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England to Allow Indoor Concerts Beginning Next Month

on July 18, 2020, 3:45pm

Earlier this week, veteran talent agent and Lollapalooza co-founder Marc Geiger predicted that concerts likely won’t return in the US until 2022 — a much bleaker timeline than the one previously provided by health experts. Meanwhile, our friends across the Atlantic will allow indoor concerts to take place beginning August 1st, 2020.

UK Prime Minister Boris Johnson revealed the news on Friday, July 17th, as part of a larger discussion about the UK entering stage 4 of their five-stage reopening plan. While live indoor events will be allowed to return, there will be a strict set of guidelines in place, including social distancing measures, reduced capacity for venues, required online ticketing, frequent sanitization of sites, and staggered performance schedules.

“The UK’s performing arts sector is renowned across the world and I am pleased that we are making real progress in getting its doors reopened to the public with social distancing,” said UK culture secretary Oliver Dowden in a statement. “From August indoor theatres, music venues and performance spaces will safely welcome audiences back across the country.”

This news follows the announcement of the world’s first socially-distanced music venue, located in Newcastle, England. The space is slated to host The Libertines and Two Door Cinema Club next month.


The new policy only applies to England and not the rest of the UK, as Scotland, Wales and Northern Ireland are governed by their own national administrations. England, which is the most populous country in the UK, has a total of 252,000 confirmed coronavirus cases, but appears to have flattened its curve — unlike America, where we are experiencing a massive spike in cases and mask-wearing has become an issue of politics and not health. Here in the US, the continued shutdown of indoor shows could very well lead to the closure of 90% of all independent music venues.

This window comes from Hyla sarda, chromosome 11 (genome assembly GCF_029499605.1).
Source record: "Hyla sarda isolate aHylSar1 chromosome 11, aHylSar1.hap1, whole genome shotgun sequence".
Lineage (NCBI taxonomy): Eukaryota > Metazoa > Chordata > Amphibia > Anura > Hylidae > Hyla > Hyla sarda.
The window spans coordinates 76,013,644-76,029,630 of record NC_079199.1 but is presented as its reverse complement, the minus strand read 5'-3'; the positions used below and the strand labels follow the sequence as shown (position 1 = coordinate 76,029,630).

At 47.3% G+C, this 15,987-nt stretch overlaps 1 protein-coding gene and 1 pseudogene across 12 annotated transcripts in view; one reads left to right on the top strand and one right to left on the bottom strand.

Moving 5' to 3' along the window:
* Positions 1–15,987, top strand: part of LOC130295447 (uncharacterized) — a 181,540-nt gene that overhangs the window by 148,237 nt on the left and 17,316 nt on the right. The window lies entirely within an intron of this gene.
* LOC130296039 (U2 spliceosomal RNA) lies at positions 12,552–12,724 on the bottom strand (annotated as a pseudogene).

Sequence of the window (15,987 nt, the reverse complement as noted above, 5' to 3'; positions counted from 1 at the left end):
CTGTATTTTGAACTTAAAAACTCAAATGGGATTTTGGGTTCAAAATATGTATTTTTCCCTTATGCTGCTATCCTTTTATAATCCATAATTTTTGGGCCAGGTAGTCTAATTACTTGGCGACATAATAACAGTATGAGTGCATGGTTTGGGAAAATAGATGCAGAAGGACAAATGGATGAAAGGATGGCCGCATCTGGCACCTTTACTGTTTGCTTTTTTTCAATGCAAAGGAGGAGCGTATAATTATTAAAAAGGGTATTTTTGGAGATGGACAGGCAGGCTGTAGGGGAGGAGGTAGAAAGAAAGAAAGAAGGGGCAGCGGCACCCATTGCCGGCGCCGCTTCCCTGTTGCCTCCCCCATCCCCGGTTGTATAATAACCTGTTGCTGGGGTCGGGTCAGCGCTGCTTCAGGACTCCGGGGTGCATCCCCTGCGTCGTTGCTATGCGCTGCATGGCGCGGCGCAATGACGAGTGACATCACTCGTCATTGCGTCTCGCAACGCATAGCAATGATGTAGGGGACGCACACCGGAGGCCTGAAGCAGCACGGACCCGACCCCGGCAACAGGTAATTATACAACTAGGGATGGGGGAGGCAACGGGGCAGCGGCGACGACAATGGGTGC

Ahead of England’s official August 1st start date, the Department for Digital, Culture, Media, and Sport will implement trial run-type performances with socially-distanced crowds, “using the findings there to inform final guidance for venues,” as Billboard reports.

If you’re looking to help artists who are struggling during this time, consider donating to charitable organizations like MusiCares’ COVID-19 Artist Relief FundSweet Relief, and Artist Relief Project. Here at Consequence of Sound, we’re donating a portion of all proceeds from our web store to MusiCares, so go ahead and pick up a face mask or T-shirt.